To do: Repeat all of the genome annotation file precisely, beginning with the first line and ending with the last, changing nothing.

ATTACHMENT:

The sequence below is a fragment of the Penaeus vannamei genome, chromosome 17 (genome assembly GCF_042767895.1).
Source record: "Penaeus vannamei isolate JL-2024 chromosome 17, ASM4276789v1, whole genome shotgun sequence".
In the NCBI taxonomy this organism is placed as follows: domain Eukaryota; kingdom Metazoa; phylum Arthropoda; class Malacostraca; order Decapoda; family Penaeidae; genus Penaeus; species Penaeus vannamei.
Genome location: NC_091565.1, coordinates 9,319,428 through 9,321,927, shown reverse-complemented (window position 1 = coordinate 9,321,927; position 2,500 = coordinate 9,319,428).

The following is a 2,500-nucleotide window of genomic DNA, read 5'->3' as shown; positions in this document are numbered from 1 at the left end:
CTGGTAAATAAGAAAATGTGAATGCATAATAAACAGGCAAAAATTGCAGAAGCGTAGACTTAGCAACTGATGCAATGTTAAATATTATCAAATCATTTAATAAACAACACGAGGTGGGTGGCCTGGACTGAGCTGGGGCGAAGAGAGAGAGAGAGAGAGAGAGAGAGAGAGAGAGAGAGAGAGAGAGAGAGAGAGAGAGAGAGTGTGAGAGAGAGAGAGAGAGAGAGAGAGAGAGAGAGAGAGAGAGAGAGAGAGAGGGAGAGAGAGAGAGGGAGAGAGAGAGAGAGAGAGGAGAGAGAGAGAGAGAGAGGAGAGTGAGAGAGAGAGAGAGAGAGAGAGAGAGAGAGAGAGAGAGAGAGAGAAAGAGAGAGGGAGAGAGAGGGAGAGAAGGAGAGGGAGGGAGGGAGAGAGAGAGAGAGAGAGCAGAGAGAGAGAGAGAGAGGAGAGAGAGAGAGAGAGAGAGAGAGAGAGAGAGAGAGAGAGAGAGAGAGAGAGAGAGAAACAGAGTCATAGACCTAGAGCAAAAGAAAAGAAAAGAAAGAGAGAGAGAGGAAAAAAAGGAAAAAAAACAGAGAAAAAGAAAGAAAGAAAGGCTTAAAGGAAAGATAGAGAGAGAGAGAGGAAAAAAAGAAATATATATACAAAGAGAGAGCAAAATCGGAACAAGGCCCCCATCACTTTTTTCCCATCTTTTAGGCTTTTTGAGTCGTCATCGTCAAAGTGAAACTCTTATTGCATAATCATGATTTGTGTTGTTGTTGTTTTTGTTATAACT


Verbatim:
The sequence below is a fragment of the Penaeus vannamei genome, chromosome 17 (genome assembly GCF_042767895.1).
Source record: "Penaeus vannamei isolate JL-2024 chromosome 17, ASM4276789v1, whole genome shotgun sequence".
In the NCBI taxonomy this organism is placed as follows: domain Eukaryota; kingdom Metazoa; phylum Arthropoda; class Malacostraca; order Decapoda; family Penaeidae; genus Penaeus; species Penaeus vannamei.
Genome location: NC_091565.1, coordinates 9,319,428 through 9,321,927, shown reverse-complemented (window position 1 = coordinate 9,321,927; position 2,500 = coordinate 9,319,428).

The following is a 2,500-nucleotide window of genomic DNA, read 5'->3' as shown; positions in this document are numbered from 1 at the left end:
CTGGTAAATAAGAAAATGTGAATGCATAATAAACAGGCAAAAATTGCAGAAGCGTAGACTTAGCAACTGATGCAATGTTAAATATTATCAAATCATTTAATAAACAACACGAGGTGGGTGGCCTGGACTGAGCTGGGGCGAAGAGAGAGAGAGAGAGAGAGAGAGAGAGAGAGAGAGAGAGAGAGAGAGAGAGAGAGAGAGAGTGTGAGAGAGAGAGAGAGAGAGAGAGAGAGAGAGAGAGAGAGAGAGAGAGAGAGGGAGAGAGAGAGAGGGAGAGAGAGAGAGAGAGAGGAGAGAGAGAGAGAGAGAGGAGAGTGAGAGAGAGAGAGAGAGAGAGAGAGAGAGAGAGAGAGAGAGAGAGAAAGAGAGAGGGAGAGAGAGGGAGAGAAGGAGAGGGAGGGAGGGAGAGAGAGAGAGAGAGAGCAGAGAGAGAGAGAGAGAGGAGAGAGAGAGAGAGAGAGAGAGAGAGAGAGAGAGAGAGAGAGAGAGAGAGAGAGAGAAACAGAGTCATAGACCTAGAGCAAAAGAAAAGAAAAGAAAGAGAGAGAGAGGAAAAAAAGGAAAAAAAACAGAGAAAAAGAAAGAAAGAAAGGCTTAAAGGAAAGATAGAGAGAGAGAGAGGAAAAAAAGAAATATATATACAAAGAGAGAGCAAAATCGGAACAAGGCCCCCATCACTTTTTTCCCATCTTTTAGGCTTTTTGAGTCGTCATCGTCAAAGTGAAACTCTTATTGCATAATCATGATTTGTGTTGTTGTTGTTTTTGTTATAACT